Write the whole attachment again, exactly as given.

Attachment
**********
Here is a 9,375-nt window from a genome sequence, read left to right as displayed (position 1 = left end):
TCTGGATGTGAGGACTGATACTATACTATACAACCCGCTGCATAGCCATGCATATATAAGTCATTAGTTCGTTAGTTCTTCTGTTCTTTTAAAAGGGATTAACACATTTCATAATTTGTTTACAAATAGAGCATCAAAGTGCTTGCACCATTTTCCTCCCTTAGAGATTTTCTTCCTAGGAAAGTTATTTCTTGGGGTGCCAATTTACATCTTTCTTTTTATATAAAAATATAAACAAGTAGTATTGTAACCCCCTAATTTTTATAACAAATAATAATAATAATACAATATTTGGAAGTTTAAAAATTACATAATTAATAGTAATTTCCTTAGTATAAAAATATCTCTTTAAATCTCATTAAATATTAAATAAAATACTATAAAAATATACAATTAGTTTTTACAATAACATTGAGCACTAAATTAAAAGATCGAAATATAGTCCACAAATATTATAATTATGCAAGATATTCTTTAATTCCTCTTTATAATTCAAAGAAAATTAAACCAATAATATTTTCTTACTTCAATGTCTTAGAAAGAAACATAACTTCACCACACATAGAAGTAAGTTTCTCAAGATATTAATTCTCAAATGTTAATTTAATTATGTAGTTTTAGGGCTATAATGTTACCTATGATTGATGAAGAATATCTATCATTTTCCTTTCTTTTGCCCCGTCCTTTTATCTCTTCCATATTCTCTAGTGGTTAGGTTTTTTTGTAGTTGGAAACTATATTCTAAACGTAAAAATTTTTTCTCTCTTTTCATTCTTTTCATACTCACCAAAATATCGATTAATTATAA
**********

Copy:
Here is a 9,375-nt window from a genome sequence, read left to right as displayed (position 1 = left end):
TCTGGATGTGAGGACTGATACTATACTATACAACCCGCTGCATAGCCATGCATATATAAGTCATTAGTTCGTTAGTTCTTCTGTTCTTTTAAAAGGGATTAACACATTTCATAATTTGTTTACAAATAGAGCATCAAAGTGCTTGCACCATTTTCCTCCCTTAGAGATTTTCTTCCTAGGAAAGTTATTTCTTGGGGTGCCAATTTACATCTTTCTTTTTATATAAAAATATAAACAAGTAGTATTGTAACCCCCTAATTTTTATAACAAATAATAATAATAATACAATATTTGGAAGTTTAAAAATTACATAATTAATAGTAATTTCCTTAGTATAAAAATATCTCTTTAAATCTCATTAAATATTAAATAAAATACTATAAAAATATACAATTAGTTTTTACAATAACATTGAGCACTAAATTAAAAGATCGAAATATAGTCCACAAATATTATAATTATGCAAGATATTCTTTAATTCCTCTTTATAATTCAAAGAAAATTAAACCAATAATATTTTCTTACTTCAATGTCTTAGAAAGAAACATAACTTCACCACACATAGAAGTAAGTTTCTCAAGATATTAATTCTCAAATGTTAATTTAATTATGTAGTTTTAGGGCTATAATGTTACCTATGATTGATGAAGAATATCTATCATTTTCCTTTCTTTTGCCCCGTCCTTTTATCTCTTCCATATTCTCTAGTGGTTAGGTTTTTTTGTAGTTGGAAACTATATTCTAAACGTAAAAATTTTTTCTCTCTTTTCATTCTTTTCATACTCACCAAAATATCGATTAATTATAA